Vanessa Hudgens, whose Filipino roots are also on her mom Gina’s side, revealed how she cherishes her heritage, especially the Filipino’s passionate nature, and cited boxing champ Manny Pacquiao as an inspiration.
Matthew Libatique, the cinematographer whose many honors include an Oscar nod for “Black Swan,” traced his family origins to Pangasinan and Quezon. This year, Matty is working with frequent collaborator Darren Aronofsky on an epic film about Noah’s ark. But here’s even more exciting news: Depending on his schedule, Matty may work with director Raya Martin in a film, produced by Arleen Cuevas, to be shot in Mexico next year.
Ramona Diaz, the acclaimed documentary filmmaker, is scheduled to debut what could be her latest triumph, a film on Arnel Pineda and Journey, at New York’s Tribeca Film Festival this month.
Alec Mapa, in case you haven’t heard of him, is a witty, funny Filipino-American who has appeared on Broadway, TV (“Desperate Housewives,” “Ugly Betty”) and in film. When he co-hosted as guest a morning TV talk show, Alec had Whoopi Goldberg in stitches. That’s how hilarious Alec can be.
Anna Maria Perez de Tagle started out being known as the granddaughter of the great Philippine show biz icon, Sylvia La Torre. But with Anna Maria’s well-praised Broadway debut on “Godspell,” as well as TV and film credits, she is on her way to making a mark on her own.
Bernardo Bernardo and Bessie Badilla, whom I call BB West and BB East, respectively, are two of my favorite people on earth. Since he moved to what he calls the “United Snakes of America,” BB West has been writing a new chapter in his life by winning acclaim anew as an actor, director, host and performer and, on the side, self-proclaimed “ambulance pusher” (he’s the marketing director of an ambulance company).
BB East, on the other hand, is also marking a new page in her life, successfully transforming herself from an international model and actress to a producer of award-winning indie films and singer of a fusion of Brazilian and Filipino music.
The Filipino-American Symphony Orchestra (Faso), the first symphony orchestra outside the Philippines, was singled out by Philippine Daily Inquirer editor-in-chief Letty Jimenez-Magsanoc as an example of the Fil-Am subjects I am passionate about in her blurb for the book. (Asian Journal’s Prosy de la Cruz also wrote a blurb.)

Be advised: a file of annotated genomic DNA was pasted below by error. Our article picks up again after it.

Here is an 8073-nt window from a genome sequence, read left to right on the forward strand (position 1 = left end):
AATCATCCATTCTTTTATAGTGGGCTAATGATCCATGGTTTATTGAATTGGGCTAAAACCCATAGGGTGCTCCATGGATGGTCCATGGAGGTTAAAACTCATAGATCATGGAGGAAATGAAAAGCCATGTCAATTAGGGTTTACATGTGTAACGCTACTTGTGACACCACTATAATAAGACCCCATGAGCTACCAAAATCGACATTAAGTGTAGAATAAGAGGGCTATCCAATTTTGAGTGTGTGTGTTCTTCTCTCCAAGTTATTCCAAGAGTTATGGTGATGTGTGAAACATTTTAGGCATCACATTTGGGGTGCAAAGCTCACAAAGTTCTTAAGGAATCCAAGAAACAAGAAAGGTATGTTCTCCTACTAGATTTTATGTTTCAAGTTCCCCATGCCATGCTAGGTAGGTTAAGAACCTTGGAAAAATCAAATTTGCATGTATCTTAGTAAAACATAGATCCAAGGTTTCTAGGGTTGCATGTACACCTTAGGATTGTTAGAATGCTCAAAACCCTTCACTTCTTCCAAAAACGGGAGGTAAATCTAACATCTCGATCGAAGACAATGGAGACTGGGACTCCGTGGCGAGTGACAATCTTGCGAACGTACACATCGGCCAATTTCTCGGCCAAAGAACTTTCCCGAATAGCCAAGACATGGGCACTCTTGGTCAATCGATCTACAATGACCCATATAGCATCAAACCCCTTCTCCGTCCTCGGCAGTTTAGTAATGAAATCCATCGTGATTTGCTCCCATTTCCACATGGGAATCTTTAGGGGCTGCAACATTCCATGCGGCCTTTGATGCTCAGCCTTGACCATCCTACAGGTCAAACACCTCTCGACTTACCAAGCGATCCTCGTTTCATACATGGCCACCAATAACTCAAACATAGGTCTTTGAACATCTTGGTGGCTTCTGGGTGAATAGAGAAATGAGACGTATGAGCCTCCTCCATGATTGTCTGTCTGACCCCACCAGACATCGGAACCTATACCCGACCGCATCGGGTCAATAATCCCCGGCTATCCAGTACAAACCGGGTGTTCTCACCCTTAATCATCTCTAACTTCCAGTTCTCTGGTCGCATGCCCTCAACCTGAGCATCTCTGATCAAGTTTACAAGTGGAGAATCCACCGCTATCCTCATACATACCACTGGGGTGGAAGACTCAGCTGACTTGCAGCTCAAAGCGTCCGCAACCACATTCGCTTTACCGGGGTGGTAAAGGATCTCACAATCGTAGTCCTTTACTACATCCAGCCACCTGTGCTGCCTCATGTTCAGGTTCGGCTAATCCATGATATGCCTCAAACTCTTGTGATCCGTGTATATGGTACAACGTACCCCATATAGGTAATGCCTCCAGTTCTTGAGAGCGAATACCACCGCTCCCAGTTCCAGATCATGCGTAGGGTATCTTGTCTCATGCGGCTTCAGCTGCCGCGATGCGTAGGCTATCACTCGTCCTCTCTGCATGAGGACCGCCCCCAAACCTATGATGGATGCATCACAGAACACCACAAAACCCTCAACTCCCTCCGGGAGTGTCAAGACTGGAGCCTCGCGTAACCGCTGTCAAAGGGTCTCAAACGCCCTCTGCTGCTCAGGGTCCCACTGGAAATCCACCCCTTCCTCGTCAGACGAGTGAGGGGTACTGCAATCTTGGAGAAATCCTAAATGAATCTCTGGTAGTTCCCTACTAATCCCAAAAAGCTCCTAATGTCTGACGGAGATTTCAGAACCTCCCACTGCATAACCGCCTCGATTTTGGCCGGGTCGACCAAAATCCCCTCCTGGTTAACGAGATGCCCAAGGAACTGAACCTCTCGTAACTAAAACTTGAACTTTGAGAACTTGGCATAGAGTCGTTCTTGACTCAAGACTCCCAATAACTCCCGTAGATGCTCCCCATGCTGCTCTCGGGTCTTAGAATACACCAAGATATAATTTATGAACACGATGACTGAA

Charmaine Clamor’s pioneering Filipino jazz music, and her hit take on “My Funny Valentine” with its riff on “my funny brown Pinay,” resonates with me and with the book’s theme.
Speaking of Filipino women, I also feature Maricel Pagulayan and Isabel Sumayao Henderson, both of whom keep a low profile but have held key positions in the male-dominated visual effects and post-production fields in Hollywood.
Remember those scenes of a huge aircraft carrier crashing into the White House, or a gigantic tidal wave washing over the Himalayas in “2012”? John Butiu helped conceptualize those in a crucial process called pre-visualization.
White House chef
Speaking of the White House, an interview with Cristeta Pasia Comerford, executive chef to several Presidents, including Barack Obama, made it possible for me to step inside the US’ most prestigious home address for the first time when I interviewed her.
From Canada come Mikey Bustos and Luisa Mendez Marshall. Mikey is the man behind the phenomenally popular “Filipino Tutorial” video series that’s gone viral on the Internet. Luisa’s story strikes me on a personal level because she wonderfully converted herself from my former classmate in college to the Tina Turner of Canada and as a host of a TV talk show in Vancouver.
I hope to see you this Tuesday, dear readers, and meet many of you for the first time. The book will be available on www.nationalbookstore.com.ph and at National Book Store branches.